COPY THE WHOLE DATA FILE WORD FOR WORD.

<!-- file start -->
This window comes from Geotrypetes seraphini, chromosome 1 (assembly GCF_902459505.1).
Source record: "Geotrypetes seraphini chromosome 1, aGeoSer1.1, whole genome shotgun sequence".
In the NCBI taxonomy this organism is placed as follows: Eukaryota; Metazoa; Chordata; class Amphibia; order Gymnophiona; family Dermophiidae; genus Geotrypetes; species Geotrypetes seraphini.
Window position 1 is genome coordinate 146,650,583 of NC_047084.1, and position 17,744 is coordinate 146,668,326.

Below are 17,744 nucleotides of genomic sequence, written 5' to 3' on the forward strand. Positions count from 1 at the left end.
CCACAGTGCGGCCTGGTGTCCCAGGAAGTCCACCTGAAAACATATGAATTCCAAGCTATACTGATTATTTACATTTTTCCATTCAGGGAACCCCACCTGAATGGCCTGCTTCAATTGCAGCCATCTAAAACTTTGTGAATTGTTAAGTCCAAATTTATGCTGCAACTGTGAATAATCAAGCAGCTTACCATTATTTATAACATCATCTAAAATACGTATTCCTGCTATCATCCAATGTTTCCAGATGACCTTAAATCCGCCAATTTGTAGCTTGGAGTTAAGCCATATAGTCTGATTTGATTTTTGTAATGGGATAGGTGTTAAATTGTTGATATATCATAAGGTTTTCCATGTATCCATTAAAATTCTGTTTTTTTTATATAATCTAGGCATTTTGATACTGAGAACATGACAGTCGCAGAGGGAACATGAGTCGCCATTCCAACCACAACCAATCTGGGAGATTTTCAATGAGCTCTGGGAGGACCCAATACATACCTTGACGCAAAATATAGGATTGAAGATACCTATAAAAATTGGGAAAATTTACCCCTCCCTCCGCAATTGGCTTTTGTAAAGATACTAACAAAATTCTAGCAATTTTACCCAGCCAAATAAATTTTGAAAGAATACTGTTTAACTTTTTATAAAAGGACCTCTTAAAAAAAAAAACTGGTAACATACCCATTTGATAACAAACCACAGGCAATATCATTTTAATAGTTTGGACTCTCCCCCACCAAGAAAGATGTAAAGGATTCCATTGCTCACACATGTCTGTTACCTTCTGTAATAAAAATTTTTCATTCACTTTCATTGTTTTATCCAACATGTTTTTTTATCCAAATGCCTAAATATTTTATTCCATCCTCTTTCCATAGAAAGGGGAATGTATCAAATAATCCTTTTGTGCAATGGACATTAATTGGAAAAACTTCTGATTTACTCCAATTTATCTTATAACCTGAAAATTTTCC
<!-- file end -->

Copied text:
This window comes from Geotrypetes seraphini, chromosome 1 (assembly GCF_902459505.1).
Source record: "Geotrypetes seraphini chromosome 1, aGeoSer1.1, whole genome shotgun sequence".
In the NCBI taxonomy this organism is placed as follows: Eukaryota; Metazoa; Chordata; class Amphibia; order Gymnophiona; family Dermophiidae; genus Geotrypetes; species Geotrypetes seraphini.
Window position 1 is genome coordinate 146,650,583 of NC_047084.1, and position 17,744 is coordinate 146,668,326.

Below are 17,744 nucleotides of genomic sequence, written 5' to 3' on the forward strand. Positions count from 1 at the left end.
CCACAGTGCGGCCTGGTGTCCCAGGAAGTCCACCTGAAAACATATGAATTCCAAGCTATACTGATTATTTACATTTTTCCATTCAGGGAACCCCACCTGAATGGCCTGCTTCAATTGCAGCCATCTAAAACTTTGTGAATTGTTAAGTCCAAATTTATGCTGCAACTGTGAATAATCAAGCAGCTTACCATTATTTATAACATCATCTAAAATACGTATTCCTGCTATCATCCAATGTTTCCAGATGACCTTAAATCCGCCAATTTGTAGCTTGGAGTTAAGCCATATAGTCTGATTTGATTTTTGTAATGGGATAGGTGTTAAATTGTTGATATATCATAAGGTTTTCCATGTATCCATTAAAATTCTGTTTTTTTTATATAATCTAGGCATTTTGATACTGAGAACATGACAGTCGCAGAGGGAACATGAGTCGCCATTCCAACCACAACCAATCTGGGAGATTTTCAATGAGCTCTGGGAGGACCCAATACATACCTTGACGCAAAATATAGGATTGAAGATACCTATAAAAATTGGGAAAATTTACCCCTCCCTCCGCAATTGGCTTTTGTAAAGATACTAACAAAATTCTAGCAATTTTACCCAGCCAAATAAATTTTGAAAGAATACTGTTTAACTTTTTATAAAAGGACCTCTTAAAAAAAAAAACTGGTAACATACCCATTTGATAACAAACCACAGGCAATATCATTTTAATAGTTTGGACTCTCCCCCACCAAGAAAGATGTAAAGGATTCCATTGCTCACACATGTCTGTTACCTTCTGTAATAAAAATTTTTCATTCACTTTCATTGTTTTATCCAACATGTTTTTTTATCCAAATGCCTAAATATTTTATTCCATCCTCTTTCCATAGAAAGGGGAATGTATCAAATAATCCTTTTGTGCAATGGACATTAATTGGAAAAACTTCTGATTTACTCCAATTTATCTTATAACCTGAAAATTTTCC